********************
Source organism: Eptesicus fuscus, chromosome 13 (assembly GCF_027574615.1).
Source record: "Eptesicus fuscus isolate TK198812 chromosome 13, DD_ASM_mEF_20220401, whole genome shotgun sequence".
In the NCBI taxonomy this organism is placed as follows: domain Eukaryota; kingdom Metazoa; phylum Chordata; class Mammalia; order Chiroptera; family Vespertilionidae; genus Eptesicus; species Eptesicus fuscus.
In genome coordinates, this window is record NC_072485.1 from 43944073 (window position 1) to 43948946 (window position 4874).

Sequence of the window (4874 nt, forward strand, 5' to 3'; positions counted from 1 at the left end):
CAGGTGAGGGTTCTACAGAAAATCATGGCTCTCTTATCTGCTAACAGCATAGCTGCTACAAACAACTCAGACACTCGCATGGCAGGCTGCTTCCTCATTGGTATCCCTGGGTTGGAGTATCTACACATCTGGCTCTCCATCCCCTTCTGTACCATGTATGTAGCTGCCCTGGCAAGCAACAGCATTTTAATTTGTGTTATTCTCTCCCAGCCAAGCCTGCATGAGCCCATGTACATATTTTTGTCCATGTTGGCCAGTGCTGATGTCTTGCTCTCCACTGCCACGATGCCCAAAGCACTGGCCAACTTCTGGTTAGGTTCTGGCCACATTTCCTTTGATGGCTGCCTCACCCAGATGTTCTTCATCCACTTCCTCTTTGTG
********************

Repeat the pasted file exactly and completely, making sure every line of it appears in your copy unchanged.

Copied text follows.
Source organism: Eptesicus fuscus, chromosome 13 (assembly GCF_027574615.1).
Source record: "Eptesicus fuscus isolate TK198812 chromosome 13, DD_ASM_mEF_20220401, whole genome shotgun sequence".
In the NCBI taxonomy this organism is placed as follows: domain Eukaryota; kingdom Metazoa; phylum Chordata; class Mammalia; order Chiroptera; family Vespertilionidae; genus Eptesicus; species Eptesicus fuscus.
In genome coordinates, this window is record NC_072485.1 from 43944073 (window position 1) to 43948946 (window position 4874).

Sequence of the window (4874 nt, forward strand, 5' to 3'; positions counted from 1 at the left end):
CAGGTGAGGGTTCTACAGAAAATCATGGCTCTCTTATCTGCTAACAGCATAGCTGCTACAAACAACTCAGACACTCGCATGGCAGGCTGCTTCCTCATTGGTATCCCTGGGTTGGAGTATCTACACATCTGGCTCTCCATCCCCTTCTGTACCATGTATGTAGCTGCCCTGGCAAGCAACAGCATTTTAATTTGTGTTATTCTCTCCCAGCCAAGCCTGCATGAGCCCATGTACATATTTTTGTCCATGTTGGCCAGTGCTGATGTCTTGCTCTCCACTGCCACGATGCCCAAAGCACTGGCCAACTTCTGGTTAGGTTCTGGCCACATTTCCTTTGATGGCTGCCTCACCCAGATGTTCTTCATCCACTTCCTCTTTGTG